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Brain Res Bull. 2005 Sep 15;66(4-6):277-81.

Hallmarks of a common forebrain vertebrate plan: specialized pallial areas for spatial, temporal and emotional memory in actinopterygian fish.

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  • 1Laboratorio de Psicobiología, Universidad de Sevilla, Spain. cbroglio@us.es


In mammals and birds different pallial forebrain areas participate in separate memory systems. In particular, the hippocampal pallium is implicated in spatial memory and temporal attribute processing, whereas the amygdalar pallium is involved in emotional memory. Here we analyze the involvement of teleost fish lateral and medial pallia, proposed as homologous to the hippocampus and amygdala, respectively, in a variety of learning and memory tasks, such as spatial memory; reversal learning; delay or trace motor classical conditioning; heart rate, emotional classical conditioning; and two way active avoidance conditioning. Results show that the damage to the lateral pallium produces a profound deficit in spatial learning and memory in teleost fish. In addition, lateral pallium lesions produce a significant deficit in trace classical conditioning, whereas they have no significant effects on delay conditioning, or in heart rate conditioning. In contrast, medial pallium lesions disrupt emotional, heart rate conditioning and avoidance conditioning, but spare spatial memory and temporal stimulus processing. These data demonstrate a striking functional similarity between the medial and lateral pallia of teleost fish and the pallial amygdala and hippocampal pallium of land vertebrates, respectively. The reviewed evidence suggest that these two separate memory systems, the hippocampus-dependent spatial, relational or temporal memory system, and the amygdala based emotional memory system, could have appeared early during evolution, having conserved their functional identity through vertebrate phylogenesis.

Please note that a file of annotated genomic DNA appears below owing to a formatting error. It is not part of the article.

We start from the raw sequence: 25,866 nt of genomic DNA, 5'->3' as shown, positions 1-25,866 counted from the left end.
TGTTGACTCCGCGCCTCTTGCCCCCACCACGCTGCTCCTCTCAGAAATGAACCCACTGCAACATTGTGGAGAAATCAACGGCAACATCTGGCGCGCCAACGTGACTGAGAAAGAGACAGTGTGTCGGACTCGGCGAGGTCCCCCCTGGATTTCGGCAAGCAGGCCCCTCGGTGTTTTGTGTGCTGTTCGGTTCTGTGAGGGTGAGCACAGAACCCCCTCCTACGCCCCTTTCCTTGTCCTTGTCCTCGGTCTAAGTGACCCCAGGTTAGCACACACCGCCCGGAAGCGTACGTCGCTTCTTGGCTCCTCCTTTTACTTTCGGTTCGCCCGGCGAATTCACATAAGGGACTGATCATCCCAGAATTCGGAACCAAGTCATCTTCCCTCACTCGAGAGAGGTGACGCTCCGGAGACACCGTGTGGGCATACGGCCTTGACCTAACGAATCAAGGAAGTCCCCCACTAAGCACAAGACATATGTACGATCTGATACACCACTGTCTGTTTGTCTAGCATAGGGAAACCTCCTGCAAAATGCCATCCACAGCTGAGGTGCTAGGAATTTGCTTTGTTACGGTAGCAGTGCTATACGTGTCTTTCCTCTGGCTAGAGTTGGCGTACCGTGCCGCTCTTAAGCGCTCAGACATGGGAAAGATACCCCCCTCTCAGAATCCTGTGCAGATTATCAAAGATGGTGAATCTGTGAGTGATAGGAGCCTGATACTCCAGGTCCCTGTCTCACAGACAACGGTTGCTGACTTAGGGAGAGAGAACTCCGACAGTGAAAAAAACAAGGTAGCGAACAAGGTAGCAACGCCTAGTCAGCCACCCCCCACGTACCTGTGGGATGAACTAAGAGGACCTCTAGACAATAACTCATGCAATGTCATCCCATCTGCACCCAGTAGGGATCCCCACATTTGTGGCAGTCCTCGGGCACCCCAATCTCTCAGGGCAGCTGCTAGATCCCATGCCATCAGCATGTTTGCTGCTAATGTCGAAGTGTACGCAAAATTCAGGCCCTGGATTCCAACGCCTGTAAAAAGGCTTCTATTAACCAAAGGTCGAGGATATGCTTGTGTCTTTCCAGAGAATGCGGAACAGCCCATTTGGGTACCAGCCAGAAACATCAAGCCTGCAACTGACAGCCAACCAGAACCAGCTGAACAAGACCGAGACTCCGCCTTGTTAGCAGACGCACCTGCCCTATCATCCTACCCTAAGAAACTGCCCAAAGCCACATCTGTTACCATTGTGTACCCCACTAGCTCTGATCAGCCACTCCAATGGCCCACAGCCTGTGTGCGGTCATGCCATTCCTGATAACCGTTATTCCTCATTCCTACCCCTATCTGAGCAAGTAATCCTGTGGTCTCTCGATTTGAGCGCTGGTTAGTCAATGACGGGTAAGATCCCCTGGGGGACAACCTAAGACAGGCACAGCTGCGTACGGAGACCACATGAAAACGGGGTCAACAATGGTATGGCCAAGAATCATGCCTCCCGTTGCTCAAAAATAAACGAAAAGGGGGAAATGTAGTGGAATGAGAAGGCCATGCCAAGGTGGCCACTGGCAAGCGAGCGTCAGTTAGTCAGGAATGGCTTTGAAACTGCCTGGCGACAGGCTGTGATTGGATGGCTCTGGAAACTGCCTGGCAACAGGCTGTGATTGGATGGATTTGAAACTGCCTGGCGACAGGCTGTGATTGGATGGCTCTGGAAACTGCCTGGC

[PubMed - indexed for MEDLINE]
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